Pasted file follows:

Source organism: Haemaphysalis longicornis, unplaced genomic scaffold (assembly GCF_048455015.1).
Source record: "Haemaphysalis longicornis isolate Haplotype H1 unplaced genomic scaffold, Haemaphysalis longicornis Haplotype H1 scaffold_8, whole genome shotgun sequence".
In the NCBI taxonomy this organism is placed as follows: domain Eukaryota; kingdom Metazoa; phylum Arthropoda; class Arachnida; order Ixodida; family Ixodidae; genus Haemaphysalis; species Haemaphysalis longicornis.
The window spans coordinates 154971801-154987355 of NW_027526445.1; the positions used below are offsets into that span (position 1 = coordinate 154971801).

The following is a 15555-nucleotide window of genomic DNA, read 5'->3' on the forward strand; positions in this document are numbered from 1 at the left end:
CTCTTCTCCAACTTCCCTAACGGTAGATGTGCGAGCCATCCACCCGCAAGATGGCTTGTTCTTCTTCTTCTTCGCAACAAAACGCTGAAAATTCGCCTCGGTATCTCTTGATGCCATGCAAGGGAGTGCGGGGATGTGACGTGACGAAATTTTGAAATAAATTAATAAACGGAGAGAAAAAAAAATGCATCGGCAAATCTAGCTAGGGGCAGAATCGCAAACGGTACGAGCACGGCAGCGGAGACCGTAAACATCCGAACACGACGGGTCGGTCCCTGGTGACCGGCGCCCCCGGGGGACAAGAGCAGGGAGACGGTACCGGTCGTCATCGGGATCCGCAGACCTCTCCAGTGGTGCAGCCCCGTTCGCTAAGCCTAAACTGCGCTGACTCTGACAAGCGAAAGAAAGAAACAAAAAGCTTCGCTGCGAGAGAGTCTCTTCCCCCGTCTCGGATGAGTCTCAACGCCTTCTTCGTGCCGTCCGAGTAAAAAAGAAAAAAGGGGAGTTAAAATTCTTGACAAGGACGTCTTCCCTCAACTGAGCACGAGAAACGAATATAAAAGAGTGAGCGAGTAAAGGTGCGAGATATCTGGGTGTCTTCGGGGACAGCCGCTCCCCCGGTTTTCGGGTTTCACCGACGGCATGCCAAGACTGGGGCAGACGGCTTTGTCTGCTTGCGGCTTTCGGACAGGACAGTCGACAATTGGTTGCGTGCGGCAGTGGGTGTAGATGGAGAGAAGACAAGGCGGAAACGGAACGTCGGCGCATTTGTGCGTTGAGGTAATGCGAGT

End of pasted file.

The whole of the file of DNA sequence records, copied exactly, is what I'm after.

Source organism: Haemaphysalis longicornis, unplaced genomic scaffold (assembly GCF_048455015.1).
Source record: "Haemaphysalis longicornis isolate Haplotype H1 unplaced genomic scaffold, Haemaphysalis longicornis Haplotype H1 scaffold_8, whole genome shotgun sequence".
In the NCBI taxonomy this organism is placed as follows: domain Eukaryota; kingdom Metazoa; phylum Arthropoda; class Arachnida; order Ixodida; family Ixodidae; genus Haemaphysalis; species Haemaphysalis longicornis.
The window spans coordinates 154971801-154987355 of NW_027526445.1; the positions used below are offsets into that span (position 1 = coordinate 154971801).

The following is a 15555-nucleotide window of genomic DNA, read 5'->3' on the forward strand; positions in this document are numbered from 1 at the left end:
CTCTTCTCCAACTTCCCTAACGGTAGATGTGCGAGCCATCCACCCGCAAGATGGCTTGTTCTTCTTCTTCTTCGCAACAAAACGCTGAAAATTCGCCTCGGTATCTCTTGATGCCATGCAAGGGAGTGCGGGGATGTGACGTGACGAAATTTTGAAATAAATTAATAAACGGAGAGAAAAAAAAATGCATCGGCAAATCTAGCTAGGGGCAGAATCGCAAACGGTACGAGCACGGCAGCGGAGACCGTAAACATCCGAACACGACGGGTCGGTCCCTGGTGACCGGCGCCCCCGGGGGACAAGAGCAGGGAGACGGTACCGGTCGTCATCGGGATCCGCAGACCTCTCCAGTGGTGCAGCCCCGTTCGCTAAGCCTAAACTGCGCTGACTCTGACAAGCGAAAGAAAGAAACAAAAAGCTTCGCTGCGAGAGAGTCTCTTCCCCCGTCTCGGATGAGTCTCAACGCCTTCTTCGTGCCGTCCGAGTAAAAAAGAAAAAAGGGGAGTTAAAATTCTTGACAAGGACGTCTTCCCTCAACTGAGCACGAGAAACGAATATAAAAGAGTGAGCGAGTAAAGGTGCGAGATATCTGGGTGTCTTCGGGGACAGCCGCTCCCCCGGTTTTCGGGTTTCACCGACGGCATGCCAAGACTGGGGCAGACGGCTTTGTCTGCTTGCGGCTTTCGGACAGGACAGTCGACAATTGGTTGCGTGCGGCAGTGGGTGTAGATGGAGAGAAGACAAGGCGGAAACGGAACGTCGGCGCATTTGTGCGTTGAGGTAATGCGAGT